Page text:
CHINA - China plans to prohibit full-price air tickets during government travel as part of the ongoing frugality campaign, a move experts believe could put more pressure on the country's major airlines.
The Ministry of Finance and the Civil Aviation Administration of China said in a joint notice on Tuesday that air flights of government personnel traveling on official business should be booked under the principle of frugality and should support domestic airlines.
The new regulation, to be enacted on June 1, states that government personnel traveling on official business must choose low-price tickets whenever possible. Full-price tickets are "in principle" banned, which means that if there are no special circumstances, full-price tickets will not be reimbursed.
Additionally, government personnel who travel overseas must choose flights from domestic airlines, the notice said. If there are no direct flights available, they must take a domestic flight to a nearby location and then transfer to a foreign airline.
Air tickets for government travel should be booked primarily at designated airlines that have been decided upon through the process of government procurement, the notice said.
Airlines should give discounts on the tickets as stated in the contract during the procurement process, it said. According to the notice, airlines should give an additional 5 per cent discount for discount tickets and a discount of either 12 per cent or 15 per cent for full-price tickets.
Despite the authorities' stated intention to boost the development of domestic airlines, the new regulation could be another blow to major domestic airlines in the short term, an analyst said.
"It could reduce the net profits of domestic airlines because the profit margins brought about by full-price tickets in government travel is very important to their revenue structure," said Li Lei, a civil aviation analyst with China Minzu Securities Co.
Li said the authorities' measure could also help drag down the price of air tickets and put renewed pressure on airlines, adding that the government frugality campaign has significantly reduced air travel by government personnel.
The three major airlines in China - Air China, China Eastern Airlines and China Southern Airlines - all reported major declines in net profits in their annual reports for 2013.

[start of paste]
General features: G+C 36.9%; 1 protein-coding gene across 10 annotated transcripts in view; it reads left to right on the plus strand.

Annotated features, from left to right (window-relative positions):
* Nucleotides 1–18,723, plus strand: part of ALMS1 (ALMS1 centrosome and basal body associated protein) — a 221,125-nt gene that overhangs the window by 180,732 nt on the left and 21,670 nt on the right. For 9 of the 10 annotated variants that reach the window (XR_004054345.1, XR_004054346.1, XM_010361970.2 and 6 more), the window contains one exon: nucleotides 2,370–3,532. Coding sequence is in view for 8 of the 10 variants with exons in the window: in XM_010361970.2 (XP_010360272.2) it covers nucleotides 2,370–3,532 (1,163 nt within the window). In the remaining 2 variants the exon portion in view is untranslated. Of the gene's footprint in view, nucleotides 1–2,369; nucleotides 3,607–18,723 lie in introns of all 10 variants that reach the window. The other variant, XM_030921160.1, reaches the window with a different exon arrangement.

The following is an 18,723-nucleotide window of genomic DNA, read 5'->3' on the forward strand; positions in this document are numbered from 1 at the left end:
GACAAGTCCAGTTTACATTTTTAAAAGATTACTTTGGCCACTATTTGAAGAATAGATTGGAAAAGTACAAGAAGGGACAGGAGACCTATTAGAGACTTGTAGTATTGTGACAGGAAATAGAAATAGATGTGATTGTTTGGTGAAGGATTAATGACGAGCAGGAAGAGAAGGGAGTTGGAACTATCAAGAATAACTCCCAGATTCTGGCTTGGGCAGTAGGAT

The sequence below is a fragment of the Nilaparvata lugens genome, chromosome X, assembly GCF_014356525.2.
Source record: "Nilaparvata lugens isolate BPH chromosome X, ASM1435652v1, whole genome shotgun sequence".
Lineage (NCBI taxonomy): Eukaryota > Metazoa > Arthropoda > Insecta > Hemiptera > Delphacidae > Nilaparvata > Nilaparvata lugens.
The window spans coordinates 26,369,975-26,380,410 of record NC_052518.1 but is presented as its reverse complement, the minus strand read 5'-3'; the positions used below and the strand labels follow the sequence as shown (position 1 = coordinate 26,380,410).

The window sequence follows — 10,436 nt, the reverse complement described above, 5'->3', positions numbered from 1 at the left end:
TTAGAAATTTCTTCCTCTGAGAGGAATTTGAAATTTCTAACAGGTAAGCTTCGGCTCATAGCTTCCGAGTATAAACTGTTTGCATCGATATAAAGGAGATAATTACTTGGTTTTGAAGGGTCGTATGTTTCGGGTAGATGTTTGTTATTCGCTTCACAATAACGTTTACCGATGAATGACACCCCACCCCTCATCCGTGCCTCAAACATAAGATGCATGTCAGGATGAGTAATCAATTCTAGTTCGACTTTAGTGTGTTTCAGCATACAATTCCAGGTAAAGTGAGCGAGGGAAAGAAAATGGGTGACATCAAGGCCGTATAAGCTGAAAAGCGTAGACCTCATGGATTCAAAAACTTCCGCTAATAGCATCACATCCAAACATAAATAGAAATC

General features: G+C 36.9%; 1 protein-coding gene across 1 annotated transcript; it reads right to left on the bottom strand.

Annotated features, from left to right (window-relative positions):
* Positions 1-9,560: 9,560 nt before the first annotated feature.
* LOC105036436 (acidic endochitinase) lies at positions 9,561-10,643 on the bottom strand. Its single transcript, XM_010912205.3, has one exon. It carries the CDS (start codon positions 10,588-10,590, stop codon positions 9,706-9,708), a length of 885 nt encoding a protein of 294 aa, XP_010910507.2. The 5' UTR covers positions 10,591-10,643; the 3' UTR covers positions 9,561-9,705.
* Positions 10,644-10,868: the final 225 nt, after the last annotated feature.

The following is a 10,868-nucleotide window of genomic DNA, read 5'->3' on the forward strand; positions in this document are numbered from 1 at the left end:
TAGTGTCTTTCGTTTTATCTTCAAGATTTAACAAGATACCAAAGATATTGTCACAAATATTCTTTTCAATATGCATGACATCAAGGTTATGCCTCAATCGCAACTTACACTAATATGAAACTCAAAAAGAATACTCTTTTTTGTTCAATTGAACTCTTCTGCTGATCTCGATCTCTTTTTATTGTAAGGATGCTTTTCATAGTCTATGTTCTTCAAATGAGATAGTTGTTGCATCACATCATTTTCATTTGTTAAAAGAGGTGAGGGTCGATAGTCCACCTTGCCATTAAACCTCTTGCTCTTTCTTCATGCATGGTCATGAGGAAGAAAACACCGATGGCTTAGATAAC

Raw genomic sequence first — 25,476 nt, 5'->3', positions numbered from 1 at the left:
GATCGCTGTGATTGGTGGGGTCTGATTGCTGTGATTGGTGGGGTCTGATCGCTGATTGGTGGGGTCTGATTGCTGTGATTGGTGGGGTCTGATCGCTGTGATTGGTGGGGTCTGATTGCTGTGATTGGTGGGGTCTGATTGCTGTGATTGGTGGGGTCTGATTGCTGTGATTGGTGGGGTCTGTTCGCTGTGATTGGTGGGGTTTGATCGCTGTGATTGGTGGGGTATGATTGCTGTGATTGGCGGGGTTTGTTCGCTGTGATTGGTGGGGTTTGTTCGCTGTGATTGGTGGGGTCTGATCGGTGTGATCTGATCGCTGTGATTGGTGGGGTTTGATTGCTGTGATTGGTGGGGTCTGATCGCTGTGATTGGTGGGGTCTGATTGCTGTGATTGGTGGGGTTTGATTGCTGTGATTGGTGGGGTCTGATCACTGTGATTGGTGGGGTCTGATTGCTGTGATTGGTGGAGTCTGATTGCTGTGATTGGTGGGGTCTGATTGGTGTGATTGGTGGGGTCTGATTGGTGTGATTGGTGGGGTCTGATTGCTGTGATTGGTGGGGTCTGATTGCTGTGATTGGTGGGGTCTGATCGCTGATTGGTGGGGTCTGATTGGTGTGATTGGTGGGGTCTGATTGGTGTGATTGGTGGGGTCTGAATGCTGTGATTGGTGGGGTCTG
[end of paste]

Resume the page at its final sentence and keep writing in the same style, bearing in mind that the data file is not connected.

Air China, the flag carrier of China, saw a 32.41 per cent year-on-year reduction in its net profit in 2013. It is the third consecutive year that the carrier has reported reduced profits. The decline was attributed to China's slowed economic growth, the global economic recession and a weak cargo market.
China Eastern Airlines reported a 25.12 per cent reduction in net profits in 2013, while China Southern Airlines saw a reduction of 27.89 per cent, according to their annual reports.
The volume of air travel made by government personnel on official business could exceed 3 billion yuan (S$605 million) each year, Beijing News reported, citing figures from the Civil Aviation Administration of China.
Zhang Wu'an, spokesman for the budget airline Spring Airlines, said the new regulation is good news for them.
"Our ticket price is a cutting-edge advantage for us to average passengers. We can certainly help the government to save more travel costs," he said.
Li Xiaojin, a professor at Civil Aviation University of China in Tianjin, said business travel by air, including government travel, is still estimated to take up more than half of all air travel. "That is why the effect cannot be overlooked," he said.
Li said the major airlines have already faced a major slump in profits in the first quarter of this year due to the appreciation of the yuan.
"That is because the installments of aircraft are paid in dollars or euros and the airlines collect most ticket fares in yuan," he said.
However, Li, the analyst, said that in the long term the market will have the final say on the price of air tickets and the airlines people choose.
"Despite the items on transfer in the new regulation, it is impossible for all the domestic airlines to cover all the major cities in the world," he said.
"For some high level government officials, it is hard to imagine they would stand the trouble of making two or three transfers during a business trip," he said.
Zhao Lei contributed to the story.